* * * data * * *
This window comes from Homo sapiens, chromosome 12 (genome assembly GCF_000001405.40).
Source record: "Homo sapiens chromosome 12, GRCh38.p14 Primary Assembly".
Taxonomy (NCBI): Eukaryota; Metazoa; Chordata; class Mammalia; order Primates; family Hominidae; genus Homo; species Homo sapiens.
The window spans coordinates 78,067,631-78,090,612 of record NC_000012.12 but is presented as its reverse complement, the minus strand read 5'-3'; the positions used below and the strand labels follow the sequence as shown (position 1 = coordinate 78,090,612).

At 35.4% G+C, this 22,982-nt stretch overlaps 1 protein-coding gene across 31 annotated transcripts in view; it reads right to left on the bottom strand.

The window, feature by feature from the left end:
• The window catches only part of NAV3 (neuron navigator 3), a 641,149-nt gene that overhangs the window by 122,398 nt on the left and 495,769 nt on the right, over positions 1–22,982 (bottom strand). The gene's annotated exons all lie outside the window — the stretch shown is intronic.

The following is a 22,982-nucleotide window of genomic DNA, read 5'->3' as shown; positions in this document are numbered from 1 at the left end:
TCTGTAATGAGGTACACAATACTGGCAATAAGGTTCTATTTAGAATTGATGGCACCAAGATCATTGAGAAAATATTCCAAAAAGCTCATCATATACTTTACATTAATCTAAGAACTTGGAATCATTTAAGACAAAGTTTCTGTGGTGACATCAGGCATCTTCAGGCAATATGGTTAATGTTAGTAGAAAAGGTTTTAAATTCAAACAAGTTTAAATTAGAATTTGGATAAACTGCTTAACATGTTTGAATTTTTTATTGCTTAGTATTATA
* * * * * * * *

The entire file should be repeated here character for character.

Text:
This window comes from Homo sapiens, chromosome 12 (genome assembly GCF_000001405.40).
Source record: "Homo sapiens chromosome 12, GRCh38.p14 Primary Assembly".
Taxonomy (NCBI): Eukaryota; Metazoa; Chordata; class Mammalia; order Primates; family Hominidae; genus Homo; species Homo sapiens.
The window spans coordinates 78,067,631-78,090,612 of record NC_000012.12 but is presented as its reverse complement, the minus strand read 5'-3'; the positions used below and the strand labels follow the sequence as shown (position 1 = coordinate 78,090,612).

At 35.4% G+C, this 22,982-nt stretch overlaps 1 protein-coding gene across 31 annotated transcripts in view; it reads right to left on the bottom strand.

The window, feature by feature from the left end:
• The window catches only part of NAV3 (neuron navigator 3), a 641,149-nt gene that overhangs the window by 122,398 nt on the left and 495,769 nt on the right, over positions 1–22,982 (bottom strand). The gene's annotated exons all lie outside the window — the stretch shown is intronic.

The following is a 22,982-nucleotide window of genomic DNA, read 5'->3' as shown; positions in this document are numbered from 1 at the left end:
TCTGTAATGAGGTACACAATACTGGCAATAAGGTTCTATTTAGAATTGATGGCACCAAGATCATTGAGAAAATATTCCAAAAAGCTCATCATATACTTTACATTAATCTAAGAACTTGGAATCATTTAAGACAAAGTTTCTGTGGTGACATCAGGCATCTTCAGGCAATATGGTTAATGTTAGTAGAAAAGGTTTTAAATTCAAACAAGTTTAAATTAGAATTTGGATAAACTGCTTAACATGTTTGAATTTTTTATTGCTTAGTATTATA